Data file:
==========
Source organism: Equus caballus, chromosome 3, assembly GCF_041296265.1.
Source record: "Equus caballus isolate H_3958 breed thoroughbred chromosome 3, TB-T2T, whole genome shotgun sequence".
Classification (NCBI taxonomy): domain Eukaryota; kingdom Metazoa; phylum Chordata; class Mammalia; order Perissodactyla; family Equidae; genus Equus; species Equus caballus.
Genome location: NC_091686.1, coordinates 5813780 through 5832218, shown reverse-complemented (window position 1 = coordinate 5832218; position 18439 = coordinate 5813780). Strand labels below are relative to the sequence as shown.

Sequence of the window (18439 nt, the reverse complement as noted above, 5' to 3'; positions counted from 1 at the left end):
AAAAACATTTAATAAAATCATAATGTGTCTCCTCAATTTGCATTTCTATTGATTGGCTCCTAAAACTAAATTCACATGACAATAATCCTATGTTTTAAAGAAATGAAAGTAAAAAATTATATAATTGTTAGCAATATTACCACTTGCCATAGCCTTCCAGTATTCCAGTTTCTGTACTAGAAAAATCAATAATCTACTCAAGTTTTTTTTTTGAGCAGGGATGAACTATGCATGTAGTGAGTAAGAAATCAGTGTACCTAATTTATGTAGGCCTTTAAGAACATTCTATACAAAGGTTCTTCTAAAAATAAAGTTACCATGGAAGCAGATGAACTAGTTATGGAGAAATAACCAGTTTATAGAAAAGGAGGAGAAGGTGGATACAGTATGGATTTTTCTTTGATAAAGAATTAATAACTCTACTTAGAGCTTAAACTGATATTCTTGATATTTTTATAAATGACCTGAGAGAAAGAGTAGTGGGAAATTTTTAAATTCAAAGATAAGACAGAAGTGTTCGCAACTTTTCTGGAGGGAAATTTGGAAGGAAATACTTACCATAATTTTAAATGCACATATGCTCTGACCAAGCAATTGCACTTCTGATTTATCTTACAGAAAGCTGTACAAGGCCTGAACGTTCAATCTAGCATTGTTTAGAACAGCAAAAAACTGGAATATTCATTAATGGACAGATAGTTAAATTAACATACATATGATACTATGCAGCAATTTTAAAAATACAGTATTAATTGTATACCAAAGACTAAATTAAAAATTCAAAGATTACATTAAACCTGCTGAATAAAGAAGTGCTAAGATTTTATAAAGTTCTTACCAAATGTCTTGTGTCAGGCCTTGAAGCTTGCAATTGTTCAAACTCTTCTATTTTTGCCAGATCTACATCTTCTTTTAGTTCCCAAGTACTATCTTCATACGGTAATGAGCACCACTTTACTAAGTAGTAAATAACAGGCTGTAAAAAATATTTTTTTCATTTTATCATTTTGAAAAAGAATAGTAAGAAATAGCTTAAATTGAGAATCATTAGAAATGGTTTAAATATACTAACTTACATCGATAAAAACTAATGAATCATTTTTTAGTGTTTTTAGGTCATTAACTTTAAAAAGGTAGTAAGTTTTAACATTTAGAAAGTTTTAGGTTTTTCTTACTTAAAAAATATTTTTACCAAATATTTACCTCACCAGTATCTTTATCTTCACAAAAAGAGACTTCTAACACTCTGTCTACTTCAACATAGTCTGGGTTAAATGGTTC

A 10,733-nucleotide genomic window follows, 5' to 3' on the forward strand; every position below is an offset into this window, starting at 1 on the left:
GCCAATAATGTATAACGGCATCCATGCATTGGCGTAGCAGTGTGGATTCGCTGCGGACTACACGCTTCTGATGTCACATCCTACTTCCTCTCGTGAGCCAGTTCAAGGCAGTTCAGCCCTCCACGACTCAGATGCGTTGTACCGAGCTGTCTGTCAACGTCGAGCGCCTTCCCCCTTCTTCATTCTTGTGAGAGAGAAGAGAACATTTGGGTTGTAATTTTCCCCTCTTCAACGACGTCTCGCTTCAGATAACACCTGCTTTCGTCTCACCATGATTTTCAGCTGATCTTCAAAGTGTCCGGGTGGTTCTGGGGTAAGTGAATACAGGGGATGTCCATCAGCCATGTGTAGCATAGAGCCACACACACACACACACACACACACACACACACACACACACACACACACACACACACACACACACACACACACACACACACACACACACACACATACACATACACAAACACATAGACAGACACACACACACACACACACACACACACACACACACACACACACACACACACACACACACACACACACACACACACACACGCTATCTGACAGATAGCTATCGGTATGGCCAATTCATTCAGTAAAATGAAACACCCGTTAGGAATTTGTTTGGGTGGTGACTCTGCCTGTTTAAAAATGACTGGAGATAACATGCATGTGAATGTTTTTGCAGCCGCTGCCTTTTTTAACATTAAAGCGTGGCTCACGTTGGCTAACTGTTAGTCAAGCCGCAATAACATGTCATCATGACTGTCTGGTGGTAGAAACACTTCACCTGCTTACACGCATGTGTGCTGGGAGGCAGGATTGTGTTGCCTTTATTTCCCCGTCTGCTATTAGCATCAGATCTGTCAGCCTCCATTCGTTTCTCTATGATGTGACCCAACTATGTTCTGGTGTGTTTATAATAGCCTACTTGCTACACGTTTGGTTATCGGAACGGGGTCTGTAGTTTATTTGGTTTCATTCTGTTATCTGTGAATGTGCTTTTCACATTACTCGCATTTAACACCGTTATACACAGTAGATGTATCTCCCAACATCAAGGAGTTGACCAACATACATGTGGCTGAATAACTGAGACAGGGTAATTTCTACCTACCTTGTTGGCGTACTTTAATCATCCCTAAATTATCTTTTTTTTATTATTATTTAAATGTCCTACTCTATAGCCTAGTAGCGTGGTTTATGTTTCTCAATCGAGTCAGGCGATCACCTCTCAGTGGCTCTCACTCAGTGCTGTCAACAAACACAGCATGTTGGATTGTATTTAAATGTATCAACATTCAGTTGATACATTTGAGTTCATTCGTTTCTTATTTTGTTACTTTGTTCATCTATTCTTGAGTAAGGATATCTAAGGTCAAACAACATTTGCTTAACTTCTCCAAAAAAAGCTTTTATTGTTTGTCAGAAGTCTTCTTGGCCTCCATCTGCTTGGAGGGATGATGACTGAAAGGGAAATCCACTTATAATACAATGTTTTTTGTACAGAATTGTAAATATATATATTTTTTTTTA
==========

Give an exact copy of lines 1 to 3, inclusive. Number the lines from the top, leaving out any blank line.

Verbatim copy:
Source organism: Equus caballus, chromosome 3, assembly GCF_041296265.1.
Source record: "Equus caballus isolate H_3958 breed thoroughbred chromosome 3, TB-T2T, whole genome shotgun sequence".
Classification (NCBI taxonomy): domain Eukaryota; kingdom Metazoa; phylum Chordata; class Mammalia; order Perissodactyla; family Equidae; genus Equus; species Equus caballus.